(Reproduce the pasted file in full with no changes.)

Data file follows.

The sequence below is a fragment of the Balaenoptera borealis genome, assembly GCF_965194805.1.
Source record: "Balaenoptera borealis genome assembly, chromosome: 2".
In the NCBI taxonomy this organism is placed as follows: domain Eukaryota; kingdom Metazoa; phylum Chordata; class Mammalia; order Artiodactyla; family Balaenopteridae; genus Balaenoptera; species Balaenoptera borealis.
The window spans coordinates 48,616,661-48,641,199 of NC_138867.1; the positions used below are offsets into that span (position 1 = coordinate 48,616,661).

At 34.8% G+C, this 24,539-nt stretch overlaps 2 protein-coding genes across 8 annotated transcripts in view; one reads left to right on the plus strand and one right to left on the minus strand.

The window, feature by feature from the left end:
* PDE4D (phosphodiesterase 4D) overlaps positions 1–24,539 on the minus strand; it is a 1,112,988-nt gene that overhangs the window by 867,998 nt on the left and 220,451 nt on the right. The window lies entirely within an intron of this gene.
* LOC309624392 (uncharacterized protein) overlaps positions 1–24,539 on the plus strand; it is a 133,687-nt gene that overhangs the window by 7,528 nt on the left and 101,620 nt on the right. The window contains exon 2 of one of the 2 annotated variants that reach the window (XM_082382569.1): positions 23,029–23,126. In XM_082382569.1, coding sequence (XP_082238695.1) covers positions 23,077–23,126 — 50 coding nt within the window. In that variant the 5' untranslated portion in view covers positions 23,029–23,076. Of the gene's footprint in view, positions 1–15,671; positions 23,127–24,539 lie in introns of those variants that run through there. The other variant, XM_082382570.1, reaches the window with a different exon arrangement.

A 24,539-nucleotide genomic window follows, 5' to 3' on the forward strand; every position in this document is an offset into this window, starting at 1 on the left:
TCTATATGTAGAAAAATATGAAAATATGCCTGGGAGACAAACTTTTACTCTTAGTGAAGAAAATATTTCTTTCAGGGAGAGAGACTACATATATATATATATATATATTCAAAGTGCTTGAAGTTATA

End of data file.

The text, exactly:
The sequence below is a fragment of the Balaenoptera borealis genome, assembly GCF_965194805.1.
Source record: "Balaenoptera borealis genome assembly, chromosome: 2".
In the NCBI taxonomy this organism is placed as follows: domain Eukaryota; kingdom Metazoa; phylum Chordata; class Mammalia; order Artiodactyla; family Balaenopteridae; genus Balaenoptera; species Balaenoptera borealis.
The window spans coordinates 48,616,661-48,641,199 of NC_138867.1; the positions used below are offsets into that span (position 1 = coordinate 48,616,661).

At 34.8% G+C, this 24,539-nt stretch overlaps 2 protein-coding genes across 8 annotated transcripts in view; one reads left to right on the plus strand and one right to left on the minus strand.

The window, feature by feature from the left end:
* PDE4D (phosphodiesterase 4D) overlaps positions 1–24,539 on the minus strand; it is a 1,112,988-nt gene that overhangs the window by 867,998 nt on the left and 220,451 nt on the right. The window lies entirely within an intron of this gene.
* LOC309624392 (uncharacterized protein) overlaps positions 1–24,539 on the plus strand; it is a 133,687-nt gene that overhangs the window by 7,528 nt on the left and 101,620 nt on the right. The window contains exon 2 of one of the 2 annotated variants that reach the window (XM_082382569.1): positions 23,029–23,126. In XM_082382569.1, coding sequence (XP_082238695.1) covers positions 23,077–23,126 — 50 coding nt within the window. In that variant the 5' untranslated portion in view covers positions 23,029–23,076. Of the gene's footprint in view, positions 1–15,671; positions 23,127–24,539 lie in introns of those variants that run through there. The other variant, XM_082382570.1, reaches the window with a different exon arrangement.

A 24,539-nucleotide genomic window follows, 5' to 3' on the forward strand; every position in this document is an offset into this window, starting at 1 on the left:
TCTATATGTAGAAAAATATGAAAATATGCCTGGGAGACAAACTTTTACTCTTAGTGAAGAAAATATTTCTTTCAGGGAGAGAGACTACATATATATATATATATATATTCAAAGTGCTTGAAGTTATA